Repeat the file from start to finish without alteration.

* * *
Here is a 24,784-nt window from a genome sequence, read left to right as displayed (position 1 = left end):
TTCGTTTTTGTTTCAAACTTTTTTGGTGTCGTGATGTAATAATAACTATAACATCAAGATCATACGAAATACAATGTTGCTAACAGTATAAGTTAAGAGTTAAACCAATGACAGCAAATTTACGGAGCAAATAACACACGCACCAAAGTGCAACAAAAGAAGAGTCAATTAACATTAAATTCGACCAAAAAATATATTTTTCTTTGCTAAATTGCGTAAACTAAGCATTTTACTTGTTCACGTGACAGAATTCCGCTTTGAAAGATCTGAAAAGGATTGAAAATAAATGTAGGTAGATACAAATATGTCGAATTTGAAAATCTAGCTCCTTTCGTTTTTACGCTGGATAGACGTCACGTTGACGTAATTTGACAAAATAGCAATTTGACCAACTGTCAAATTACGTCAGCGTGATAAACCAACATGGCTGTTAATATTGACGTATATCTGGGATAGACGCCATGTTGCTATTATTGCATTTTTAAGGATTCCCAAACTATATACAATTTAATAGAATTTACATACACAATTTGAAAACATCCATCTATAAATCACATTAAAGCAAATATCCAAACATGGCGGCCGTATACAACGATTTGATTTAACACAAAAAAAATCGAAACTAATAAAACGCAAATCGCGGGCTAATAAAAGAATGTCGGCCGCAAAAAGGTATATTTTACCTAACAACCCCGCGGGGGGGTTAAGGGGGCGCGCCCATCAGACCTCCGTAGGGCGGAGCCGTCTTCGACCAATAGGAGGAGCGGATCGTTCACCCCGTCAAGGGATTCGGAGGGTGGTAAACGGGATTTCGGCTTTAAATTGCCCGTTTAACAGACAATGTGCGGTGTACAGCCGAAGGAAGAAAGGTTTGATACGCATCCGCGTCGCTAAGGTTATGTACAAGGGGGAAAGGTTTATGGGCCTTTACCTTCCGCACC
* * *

Here is a 24,784-nt window from a genome sequence, read left to right as displayed (position 1 = left end):
TTCGTTTTTGTTTCAAACTTTTTTGGTGTCGTGATGTAATAATAACTATAACATCAAGATCATACGAAATACAATGTTGCTAACAGTATAAGTTAAGAGTTAAACCAATGACAGCAAATTTACGGAGCAAATAACACACGCACCAAAGTGCAACAAAAGAAGAGTCAATTAACATTAAATTCGACCAAAAAATATATTTTTCTTTGCTAAATTGCGTAAACTAAGCATTTTACTTGTTCACGTGACAGAATTCCGCTTTGAAAGATCTGAAAAGGATTGAAAATAAATGTAGGTAGATACAAATATGTCGAATTTGAAAATCTAGCTCCTTTCGTTTTTACGCTGGATAGACGTCACGTTGACGTAATTTGACAAAATAGCAATTTGACCAACTGTCAAATTACGTCAGCGTGATAAACCAACATGGCTGTTAATATTGACGTATATCTGGGATAGACGCCATGTTGCTATTATTGCATTTTTAAGGATTCCCAAACTATATACAATTTAATAGAATTTACATACACAATTTGAAAACATCCATCTATAAATCACATTAAAGCAAATATCCAAACATGGCGGCCGTATACAACGATTTGATTTAACACAAAAAAAATCGAAACTAATAAAACGCAAATCGCGGGCTAATAAAAGAATGTCGGCCGCAAAAAGGTATATTTTACCTAACAACCCCGCGGGGGGGTTAAGGGGGCGCGCCCATCAGACCTCCGTAGGGCGGAGCCGTCTTCGACCAATAGGAGGAGCGGATCGTTCACCCCGTCAAGGGATTCGGAGGGTGGTAAACGGGATTTCGGCTTTAAATTGCCCGTTTAACAGACAATGTGCGGTGTACAGCCGAAGGAAGAAAGGTTTGATACGCATCCGCGTCGCTAAGGTTATGTACAAGGGGGAAAGGTTTATGGGCCTTTACCTTCCGCACC